Behind a large set of graffitied factory doors in Oslo’s Grønland neighborhood is a two-storey warehouse – home to a large shared workshop called Fellesverkstedet. Here you’ll find equipment like laser cutters and woodshop tools. Aside from a coffee pot on a counter, and a couple of tables with chairs – some designed and constructed on site – there is no lounge area. People come here to work.

Fellesverkstedet is proud of its democratic philosophy: use good equipment, make access cheap, and help people build what they’ve so far only imagined. To add to their egalitarian principles, there is an open door policy, so anyone can come in and book time with the tools.

9 – TheFactory

📍 Nedre Vollgate 3, 0158 Oslo

Established in April 2016, TheFactory responded to the need for a coworking space focused on fintech. “We are vertical-focused and ready to provide a solid foundation for future tech companies”, founder Ingar Bentsen said.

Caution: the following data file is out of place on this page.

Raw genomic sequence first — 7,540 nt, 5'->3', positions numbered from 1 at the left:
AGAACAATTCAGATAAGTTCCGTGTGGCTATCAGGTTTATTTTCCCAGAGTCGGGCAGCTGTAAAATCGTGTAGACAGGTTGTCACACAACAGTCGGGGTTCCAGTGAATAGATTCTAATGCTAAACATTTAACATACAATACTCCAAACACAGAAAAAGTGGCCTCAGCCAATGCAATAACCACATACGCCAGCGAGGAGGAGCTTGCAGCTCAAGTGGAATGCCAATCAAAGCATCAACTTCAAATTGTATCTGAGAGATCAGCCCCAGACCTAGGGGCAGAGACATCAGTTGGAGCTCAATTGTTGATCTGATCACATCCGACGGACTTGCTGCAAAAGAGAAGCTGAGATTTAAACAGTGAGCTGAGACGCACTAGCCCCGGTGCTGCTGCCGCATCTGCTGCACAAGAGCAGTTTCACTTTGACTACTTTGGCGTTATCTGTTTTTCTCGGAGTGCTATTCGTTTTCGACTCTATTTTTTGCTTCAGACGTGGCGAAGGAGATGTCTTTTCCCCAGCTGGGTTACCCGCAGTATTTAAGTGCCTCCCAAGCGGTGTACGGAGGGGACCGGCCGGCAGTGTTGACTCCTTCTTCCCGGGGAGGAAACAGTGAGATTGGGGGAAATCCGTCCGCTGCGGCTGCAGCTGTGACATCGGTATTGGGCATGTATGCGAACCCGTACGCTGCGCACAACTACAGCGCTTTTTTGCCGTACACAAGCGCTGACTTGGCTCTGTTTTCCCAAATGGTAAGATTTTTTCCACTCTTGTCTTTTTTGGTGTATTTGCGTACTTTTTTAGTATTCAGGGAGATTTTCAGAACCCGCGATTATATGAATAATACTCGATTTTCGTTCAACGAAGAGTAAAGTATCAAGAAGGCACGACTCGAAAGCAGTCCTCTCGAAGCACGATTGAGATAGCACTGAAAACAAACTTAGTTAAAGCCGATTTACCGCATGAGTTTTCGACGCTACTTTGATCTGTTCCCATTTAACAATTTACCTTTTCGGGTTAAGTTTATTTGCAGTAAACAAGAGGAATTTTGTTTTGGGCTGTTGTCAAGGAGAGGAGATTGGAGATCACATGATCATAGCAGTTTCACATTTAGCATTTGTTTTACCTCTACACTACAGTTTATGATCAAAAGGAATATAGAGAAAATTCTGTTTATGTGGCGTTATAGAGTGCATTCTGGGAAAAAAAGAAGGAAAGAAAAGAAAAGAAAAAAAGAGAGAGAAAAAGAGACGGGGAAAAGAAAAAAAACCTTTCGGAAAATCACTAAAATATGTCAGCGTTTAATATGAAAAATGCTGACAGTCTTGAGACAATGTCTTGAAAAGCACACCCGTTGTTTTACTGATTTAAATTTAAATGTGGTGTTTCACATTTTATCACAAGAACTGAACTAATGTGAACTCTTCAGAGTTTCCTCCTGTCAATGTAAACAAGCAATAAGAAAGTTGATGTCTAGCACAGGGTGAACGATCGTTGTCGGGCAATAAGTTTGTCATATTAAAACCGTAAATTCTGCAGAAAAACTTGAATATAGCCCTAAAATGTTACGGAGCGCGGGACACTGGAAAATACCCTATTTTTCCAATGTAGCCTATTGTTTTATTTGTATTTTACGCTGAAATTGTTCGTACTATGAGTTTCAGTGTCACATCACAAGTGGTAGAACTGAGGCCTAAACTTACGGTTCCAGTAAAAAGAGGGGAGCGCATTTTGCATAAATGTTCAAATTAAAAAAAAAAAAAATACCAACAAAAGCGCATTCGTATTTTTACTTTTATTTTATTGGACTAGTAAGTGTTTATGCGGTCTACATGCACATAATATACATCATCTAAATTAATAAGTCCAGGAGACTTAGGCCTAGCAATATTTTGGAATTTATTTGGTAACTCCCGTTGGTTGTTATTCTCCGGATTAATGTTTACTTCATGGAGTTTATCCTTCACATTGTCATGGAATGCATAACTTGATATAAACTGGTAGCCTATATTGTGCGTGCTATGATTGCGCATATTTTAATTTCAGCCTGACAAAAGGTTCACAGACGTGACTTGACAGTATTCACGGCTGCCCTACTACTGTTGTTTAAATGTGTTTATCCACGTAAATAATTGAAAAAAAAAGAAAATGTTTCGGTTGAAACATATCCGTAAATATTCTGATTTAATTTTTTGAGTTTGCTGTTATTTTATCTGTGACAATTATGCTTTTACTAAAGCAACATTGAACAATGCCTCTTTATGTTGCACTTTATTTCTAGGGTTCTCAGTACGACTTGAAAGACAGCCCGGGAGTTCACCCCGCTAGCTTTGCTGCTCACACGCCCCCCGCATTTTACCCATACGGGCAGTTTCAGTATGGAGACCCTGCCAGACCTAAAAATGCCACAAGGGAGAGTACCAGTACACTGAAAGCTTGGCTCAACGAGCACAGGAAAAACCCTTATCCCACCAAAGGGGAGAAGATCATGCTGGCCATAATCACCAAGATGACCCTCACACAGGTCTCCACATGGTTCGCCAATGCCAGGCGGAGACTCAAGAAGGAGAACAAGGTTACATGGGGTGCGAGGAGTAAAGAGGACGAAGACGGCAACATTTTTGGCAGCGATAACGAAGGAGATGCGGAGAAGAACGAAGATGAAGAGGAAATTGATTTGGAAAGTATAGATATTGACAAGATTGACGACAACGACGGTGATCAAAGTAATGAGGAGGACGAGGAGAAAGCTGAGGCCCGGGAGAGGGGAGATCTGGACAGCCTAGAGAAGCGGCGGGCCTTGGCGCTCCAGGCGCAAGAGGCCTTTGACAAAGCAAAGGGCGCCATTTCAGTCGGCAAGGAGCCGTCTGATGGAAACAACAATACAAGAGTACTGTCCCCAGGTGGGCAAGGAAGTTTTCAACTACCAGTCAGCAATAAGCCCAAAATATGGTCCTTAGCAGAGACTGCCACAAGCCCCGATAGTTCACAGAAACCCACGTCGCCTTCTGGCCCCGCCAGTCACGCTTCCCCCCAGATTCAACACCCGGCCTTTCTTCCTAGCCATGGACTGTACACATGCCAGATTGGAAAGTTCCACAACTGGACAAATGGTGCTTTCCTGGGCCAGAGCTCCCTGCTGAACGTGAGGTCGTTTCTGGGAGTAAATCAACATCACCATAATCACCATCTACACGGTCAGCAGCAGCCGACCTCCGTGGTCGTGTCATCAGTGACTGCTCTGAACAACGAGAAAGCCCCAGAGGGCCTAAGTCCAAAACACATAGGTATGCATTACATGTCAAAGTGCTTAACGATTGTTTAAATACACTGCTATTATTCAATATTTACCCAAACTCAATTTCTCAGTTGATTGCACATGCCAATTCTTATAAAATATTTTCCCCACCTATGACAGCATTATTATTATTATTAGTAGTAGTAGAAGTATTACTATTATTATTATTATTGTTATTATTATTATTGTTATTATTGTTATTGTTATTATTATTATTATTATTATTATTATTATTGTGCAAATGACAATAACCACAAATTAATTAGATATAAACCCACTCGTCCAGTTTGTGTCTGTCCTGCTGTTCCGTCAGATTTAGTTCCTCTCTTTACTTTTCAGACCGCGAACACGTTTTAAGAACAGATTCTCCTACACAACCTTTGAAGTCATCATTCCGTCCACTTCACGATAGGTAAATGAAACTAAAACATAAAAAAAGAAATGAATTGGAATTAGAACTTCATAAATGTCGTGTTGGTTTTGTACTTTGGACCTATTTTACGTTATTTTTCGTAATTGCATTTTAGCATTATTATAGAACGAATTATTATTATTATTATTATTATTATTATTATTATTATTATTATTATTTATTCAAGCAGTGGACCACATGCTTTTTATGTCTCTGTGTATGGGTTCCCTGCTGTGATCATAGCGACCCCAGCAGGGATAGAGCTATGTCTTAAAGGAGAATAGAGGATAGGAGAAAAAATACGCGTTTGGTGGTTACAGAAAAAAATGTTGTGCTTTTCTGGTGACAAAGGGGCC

The environment in TheFactory gives local fintech entrepreneurs the perfect opportunity to meet experts in banking and law as well as other potential mentors in order to get insider knowledge for their budding company.

Just so you’re aware of how we selected the spaces for the Oslo guide, we sorted through hundreds of nominations from the community before a local advisory board helped us curate the final list.

All photos: Startup Guide

*This article was originally published on October 17th, 2018 and updated on December 10th, 2018.